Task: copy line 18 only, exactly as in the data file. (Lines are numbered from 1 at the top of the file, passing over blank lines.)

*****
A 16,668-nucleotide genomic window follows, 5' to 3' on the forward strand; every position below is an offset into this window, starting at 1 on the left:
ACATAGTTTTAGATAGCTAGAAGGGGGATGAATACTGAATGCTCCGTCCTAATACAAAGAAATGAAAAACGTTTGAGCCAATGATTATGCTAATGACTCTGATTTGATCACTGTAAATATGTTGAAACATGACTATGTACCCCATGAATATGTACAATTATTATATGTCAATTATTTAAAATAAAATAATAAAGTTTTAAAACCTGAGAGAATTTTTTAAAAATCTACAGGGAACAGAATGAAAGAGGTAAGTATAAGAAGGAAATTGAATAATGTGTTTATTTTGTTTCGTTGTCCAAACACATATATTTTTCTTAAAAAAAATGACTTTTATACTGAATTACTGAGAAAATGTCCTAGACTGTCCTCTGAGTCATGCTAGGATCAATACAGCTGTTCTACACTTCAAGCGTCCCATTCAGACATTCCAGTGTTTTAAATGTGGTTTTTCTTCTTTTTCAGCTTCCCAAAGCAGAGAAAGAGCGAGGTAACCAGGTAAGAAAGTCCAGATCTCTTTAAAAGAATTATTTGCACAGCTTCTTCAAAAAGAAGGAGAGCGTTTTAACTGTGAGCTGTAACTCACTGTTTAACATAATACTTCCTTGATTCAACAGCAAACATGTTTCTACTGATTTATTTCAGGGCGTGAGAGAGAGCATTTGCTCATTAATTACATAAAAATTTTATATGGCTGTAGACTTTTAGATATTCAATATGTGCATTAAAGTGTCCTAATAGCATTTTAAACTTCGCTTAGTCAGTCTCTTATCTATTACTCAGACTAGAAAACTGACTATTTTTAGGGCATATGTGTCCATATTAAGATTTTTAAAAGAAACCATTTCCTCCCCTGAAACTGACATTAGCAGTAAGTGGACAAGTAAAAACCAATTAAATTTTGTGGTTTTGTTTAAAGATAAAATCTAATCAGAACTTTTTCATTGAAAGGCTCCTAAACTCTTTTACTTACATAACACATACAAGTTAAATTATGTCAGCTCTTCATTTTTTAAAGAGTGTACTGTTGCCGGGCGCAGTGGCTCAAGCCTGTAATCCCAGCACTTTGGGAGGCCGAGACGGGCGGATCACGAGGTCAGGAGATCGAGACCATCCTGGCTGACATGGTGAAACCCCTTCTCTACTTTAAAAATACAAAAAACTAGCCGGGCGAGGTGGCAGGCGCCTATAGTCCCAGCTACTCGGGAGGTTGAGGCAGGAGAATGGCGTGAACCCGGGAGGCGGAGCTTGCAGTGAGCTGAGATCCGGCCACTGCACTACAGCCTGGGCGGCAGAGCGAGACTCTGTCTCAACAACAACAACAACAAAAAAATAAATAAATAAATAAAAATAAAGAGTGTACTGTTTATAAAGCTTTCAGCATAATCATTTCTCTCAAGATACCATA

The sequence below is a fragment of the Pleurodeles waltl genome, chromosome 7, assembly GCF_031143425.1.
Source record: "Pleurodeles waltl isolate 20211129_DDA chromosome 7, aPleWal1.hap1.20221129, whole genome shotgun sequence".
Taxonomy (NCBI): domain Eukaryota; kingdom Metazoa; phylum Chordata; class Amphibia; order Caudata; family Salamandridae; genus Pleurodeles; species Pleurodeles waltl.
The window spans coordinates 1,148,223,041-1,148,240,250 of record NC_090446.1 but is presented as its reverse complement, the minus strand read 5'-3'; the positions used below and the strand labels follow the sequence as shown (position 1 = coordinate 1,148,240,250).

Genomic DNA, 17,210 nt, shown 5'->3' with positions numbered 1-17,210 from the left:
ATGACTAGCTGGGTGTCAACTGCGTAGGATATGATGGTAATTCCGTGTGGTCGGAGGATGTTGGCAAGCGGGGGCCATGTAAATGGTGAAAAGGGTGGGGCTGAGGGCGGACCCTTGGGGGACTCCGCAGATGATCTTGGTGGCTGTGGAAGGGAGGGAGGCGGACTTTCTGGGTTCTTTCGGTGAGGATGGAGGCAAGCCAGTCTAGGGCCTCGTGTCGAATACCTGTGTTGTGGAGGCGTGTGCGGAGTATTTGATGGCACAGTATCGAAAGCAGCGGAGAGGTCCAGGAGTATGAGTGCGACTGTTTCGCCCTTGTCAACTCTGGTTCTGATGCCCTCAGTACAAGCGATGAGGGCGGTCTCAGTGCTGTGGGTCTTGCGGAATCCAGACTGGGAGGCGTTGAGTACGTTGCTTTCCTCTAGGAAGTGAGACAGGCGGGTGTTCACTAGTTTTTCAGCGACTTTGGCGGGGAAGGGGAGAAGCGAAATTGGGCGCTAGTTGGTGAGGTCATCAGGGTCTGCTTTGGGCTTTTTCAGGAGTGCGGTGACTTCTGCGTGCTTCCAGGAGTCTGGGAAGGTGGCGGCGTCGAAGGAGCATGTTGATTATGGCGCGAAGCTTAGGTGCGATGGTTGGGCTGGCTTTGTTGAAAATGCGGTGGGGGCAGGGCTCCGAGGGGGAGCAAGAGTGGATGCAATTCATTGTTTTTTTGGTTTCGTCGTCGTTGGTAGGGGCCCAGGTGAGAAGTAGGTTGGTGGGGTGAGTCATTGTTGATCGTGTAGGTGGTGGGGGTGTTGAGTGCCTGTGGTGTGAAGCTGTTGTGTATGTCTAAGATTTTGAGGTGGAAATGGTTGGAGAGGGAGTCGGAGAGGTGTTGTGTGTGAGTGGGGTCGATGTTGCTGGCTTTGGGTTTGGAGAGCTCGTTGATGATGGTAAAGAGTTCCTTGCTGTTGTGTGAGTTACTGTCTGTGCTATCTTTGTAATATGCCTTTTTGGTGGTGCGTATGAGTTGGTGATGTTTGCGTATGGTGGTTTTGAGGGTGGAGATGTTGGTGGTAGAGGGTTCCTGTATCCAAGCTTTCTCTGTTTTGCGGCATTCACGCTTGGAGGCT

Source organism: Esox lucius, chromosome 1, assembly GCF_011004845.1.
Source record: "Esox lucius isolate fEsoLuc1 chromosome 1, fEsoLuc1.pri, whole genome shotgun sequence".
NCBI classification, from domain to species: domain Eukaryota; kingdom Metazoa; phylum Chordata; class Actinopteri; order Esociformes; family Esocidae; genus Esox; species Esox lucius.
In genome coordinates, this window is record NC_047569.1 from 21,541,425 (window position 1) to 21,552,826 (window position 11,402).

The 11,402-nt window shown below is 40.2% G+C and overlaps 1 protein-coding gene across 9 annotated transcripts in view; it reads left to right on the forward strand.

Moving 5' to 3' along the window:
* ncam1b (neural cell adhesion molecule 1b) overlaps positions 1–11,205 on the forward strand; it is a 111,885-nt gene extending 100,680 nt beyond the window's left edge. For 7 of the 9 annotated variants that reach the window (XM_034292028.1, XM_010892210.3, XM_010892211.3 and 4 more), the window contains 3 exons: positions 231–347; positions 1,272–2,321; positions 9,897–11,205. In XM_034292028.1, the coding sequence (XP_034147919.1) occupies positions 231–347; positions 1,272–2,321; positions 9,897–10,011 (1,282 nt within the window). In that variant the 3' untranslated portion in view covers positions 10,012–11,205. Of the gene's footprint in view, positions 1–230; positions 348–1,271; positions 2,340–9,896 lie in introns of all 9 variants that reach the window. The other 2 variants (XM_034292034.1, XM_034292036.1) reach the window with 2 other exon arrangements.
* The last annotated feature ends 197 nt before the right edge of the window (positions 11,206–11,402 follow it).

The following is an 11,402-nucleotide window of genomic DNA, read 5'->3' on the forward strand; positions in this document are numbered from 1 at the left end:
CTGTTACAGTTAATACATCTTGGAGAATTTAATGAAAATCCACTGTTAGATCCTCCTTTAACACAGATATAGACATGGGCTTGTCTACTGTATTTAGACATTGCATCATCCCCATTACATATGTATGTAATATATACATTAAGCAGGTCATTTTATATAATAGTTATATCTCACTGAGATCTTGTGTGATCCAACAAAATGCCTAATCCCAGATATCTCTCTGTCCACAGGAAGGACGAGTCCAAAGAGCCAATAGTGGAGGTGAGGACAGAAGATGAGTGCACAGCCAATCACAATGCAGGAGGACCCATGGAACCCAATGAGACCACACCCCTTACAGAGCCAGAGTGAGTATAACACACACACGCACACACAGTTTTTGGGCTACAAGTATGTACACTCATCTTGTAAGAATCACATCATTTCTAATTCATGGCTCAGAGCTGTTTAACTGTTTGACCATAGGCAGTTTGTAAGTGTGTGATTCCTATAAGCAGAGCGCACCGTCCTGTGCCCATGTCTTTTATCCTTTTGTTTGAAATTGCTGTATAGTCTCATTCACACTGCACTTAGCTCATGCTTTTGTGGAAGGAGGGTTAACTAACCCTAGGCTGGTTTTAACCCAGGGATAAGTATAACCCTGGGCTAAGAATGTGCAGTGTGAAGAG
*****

CTGTTACAGTTAATACATCTTGGAGAATTTAATGAAAATCCACTGTTAGATCCTCCTTTAACACAGATATAGACATGGGCTTGTCTACTGTATTTAGACATTGCATCATCCCCATTACATATGTATGTAATATATACATTAAGCAGGTCATTTTATATAATAGTTATATCTCACTGAGATCTTGTGTGATCCAACAAAATGCCTAATCCCAGATATCTCTCTGTCCACAGGAAGGACGAGTCCAAAGAGCCAATAGTGGAGGTGAGGACAGAAGATGAGTGCACAGCCAATCACAATGCAGGAGGACCCATGGAACCCAATGAGACCACACCCCTTACAGAGCCAGAGTGAGTATAACACACACACGCACACACAGTTTTTGGGCTACAAGTATGTACACTCATCTTGTAAGAATCACATCATTTCTAATTCATGGCTCAGAGCTGTTTAACTGTTTGACCATAGGCAGTTTGTAAGTGTGTGATTCCTATAAGCAGAGCGCACCGTCCTGTGCCCATGTCTTTTATCCTTTTGTTTGAAATTGCTGTATAGTCTCATTCACACTGCACTTAGCTCATGCTTTTGTGGAAGGAGGGTTAACTAACCCTAGGCTGGTTTTAACCCAGGGATAAGTATAACCCTGGGCTAAGAATGTGCAGTGTGAAGAG